I think the new show is pretty funny and the "hidden" joke with each character seems appropriate. Steve Jobs and Bill Gates missing the fact their wives are cheating on them, the posh builders who turn into cockney barrow boys when a woman walks past. If you don't find them funny that's cool but surely you can see where they are going with the ideas.

I think to judge any show after one episode is naive, especially a sketch show as they require a level of repetitiveness to let the characters develop. Having said that, the characters I don't like are the (greek?) couple that are watching slapstick TV describing it and the two posh doctors. My favourites are the posh scaffolders, the very important man and Pik the South African.

Hippernicus said...

I would include Catherine Tate and Little Britain under my umbrella of "done to death" catchphrase-type shows, tbh. I don't rate either particularly. (I know lots of other people do think both are hilarious: comedy/humour is very subjective.)

I'm quite happy to admit that the Fast Show had the same formulaic catchphrase-based comedy. In fact I said that in my blog-post :D. The difference for me, was it was the first time I'd seen that type of comedy really.

And I think it used up my enjoyment/tolerance for that format.

I appreciate I was quick to judge the show (and possibly unfair) on one episode, but it seemed old & tired to me. The "hidden" jokes on the characters were a bit too predictable and the Nelson Mandela juxtaposition was just lame. But your mileage may vary! :D

My tastes are more for QI, Have I got News For you in tv comedy; Eddie Izzard and Bill Bailey for stand-up. Sketch shows and things like Alan Partridge, The Office aren't really my bag.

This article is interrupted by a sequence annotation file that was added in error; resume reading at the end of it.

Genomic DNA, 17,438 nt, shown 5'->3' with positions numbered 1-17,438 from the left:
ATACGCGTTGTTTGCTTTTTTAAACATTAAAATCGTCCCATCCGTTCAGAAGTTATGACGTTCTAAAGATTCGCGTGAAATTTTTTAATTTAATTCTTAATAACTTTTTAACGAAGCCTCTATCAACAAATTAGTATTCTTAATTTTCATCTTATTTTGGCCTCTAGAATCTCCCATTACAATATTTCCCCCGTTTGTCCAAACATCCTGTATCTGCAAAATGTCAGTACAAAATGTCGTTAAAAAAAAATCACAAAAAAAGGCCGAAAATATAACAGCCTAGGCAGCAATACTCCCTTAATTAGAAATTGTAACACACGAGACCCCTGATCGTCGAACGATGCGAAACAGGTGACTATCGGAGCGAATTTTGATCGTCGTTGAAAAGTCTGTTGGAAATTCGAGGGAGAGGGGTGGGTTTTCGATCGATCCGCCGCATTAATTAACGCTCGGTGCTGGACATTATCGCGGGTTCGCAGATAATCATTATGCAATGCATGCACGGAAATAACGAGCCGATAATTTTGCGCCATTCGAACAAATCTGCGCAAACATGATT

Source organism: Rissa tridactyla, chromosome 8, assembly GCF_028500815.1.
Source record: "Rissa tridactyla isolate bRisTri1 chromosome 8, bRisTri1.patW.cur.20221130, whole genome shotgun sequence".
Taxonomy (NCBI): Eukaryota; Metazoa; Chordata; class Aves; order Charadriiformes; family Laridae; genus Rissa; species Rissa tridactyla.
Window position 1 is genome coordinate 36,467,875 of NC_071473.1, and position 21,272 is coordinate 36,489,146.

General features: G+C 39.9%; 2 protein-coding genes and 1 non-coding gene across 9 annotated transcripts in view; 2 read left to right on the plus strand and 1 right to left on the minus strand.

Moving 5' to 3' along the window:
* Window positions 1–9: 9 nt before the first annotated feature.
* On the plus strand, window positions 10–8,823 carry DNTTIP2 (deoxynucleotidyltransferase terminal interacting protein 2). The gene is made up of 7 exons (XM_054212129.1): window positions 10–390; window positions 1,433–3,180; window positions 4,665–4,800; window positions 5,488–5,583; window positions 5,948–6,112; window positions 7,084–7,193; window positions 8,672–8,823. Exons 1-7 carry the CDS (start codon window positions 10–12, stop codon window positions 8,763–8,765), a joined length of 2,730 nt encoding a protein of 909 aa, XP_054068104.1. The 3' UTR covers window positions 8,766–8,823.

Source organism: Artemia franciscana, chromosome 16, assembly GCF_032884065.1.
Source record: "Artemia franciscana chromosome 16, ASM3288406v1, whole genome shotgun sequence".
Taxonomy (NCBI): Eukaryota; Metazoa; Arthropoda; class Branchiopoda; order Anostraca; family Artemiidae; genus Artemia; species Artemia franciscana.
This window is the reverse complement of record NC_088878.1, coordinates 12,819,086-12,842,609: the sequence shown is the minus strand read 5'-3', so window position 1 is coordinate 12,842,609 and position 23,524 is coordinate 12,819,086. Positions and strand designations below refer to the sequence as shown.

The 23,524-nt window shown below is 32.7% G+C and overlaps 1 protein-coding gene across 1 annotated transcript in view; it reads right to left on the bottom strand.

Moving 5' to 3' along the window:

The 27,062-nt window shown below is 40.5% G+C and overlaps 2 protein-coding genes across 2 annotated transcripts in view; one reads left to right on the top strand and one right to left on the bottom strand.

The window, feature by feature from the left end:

I know, it's probably heresy! :D

Hippernicus said...

Oh, (forgot my manners :D), and hello and thanks for commenting.

Labiche said...

Been a massive fan of Whitehouse for years and also enjoyed Enfields, although PW is where the talent and diversity is.

Got to say this series has been very patchy in my opinion. Was unimpressed with the first episode and wiped it, but on watching the second was quite taken with it, similarly the third episode. Four and five, however, just haven't been as good overall.

Still, the good parts are head and shoulders above most of the dross served up as comedy these days.

Anonymous said...

I hated the Office at first but due to the magic of cable I managed to discover it later, and decided it was really good. Ricky Gervais does this typical English cynical thing, and that's a bit predictable, and then just when you least expect it, an episode comes along full of heart, and optimism and sentimentality, and you never saw it coming, so I think he's deceptively much deeper and cleverer than you would think on first viewing. US Office is being shown on Paramount at the moment and it's also very good.

I've seen 5 minutes of Harry and Paul and thought I could hear them scraping their fingers to the bone on the bottom of the barrel. Embarrassing to watch, really, I think they should move on, to doing whatever older comedians do. Writing novels or summat. Abster x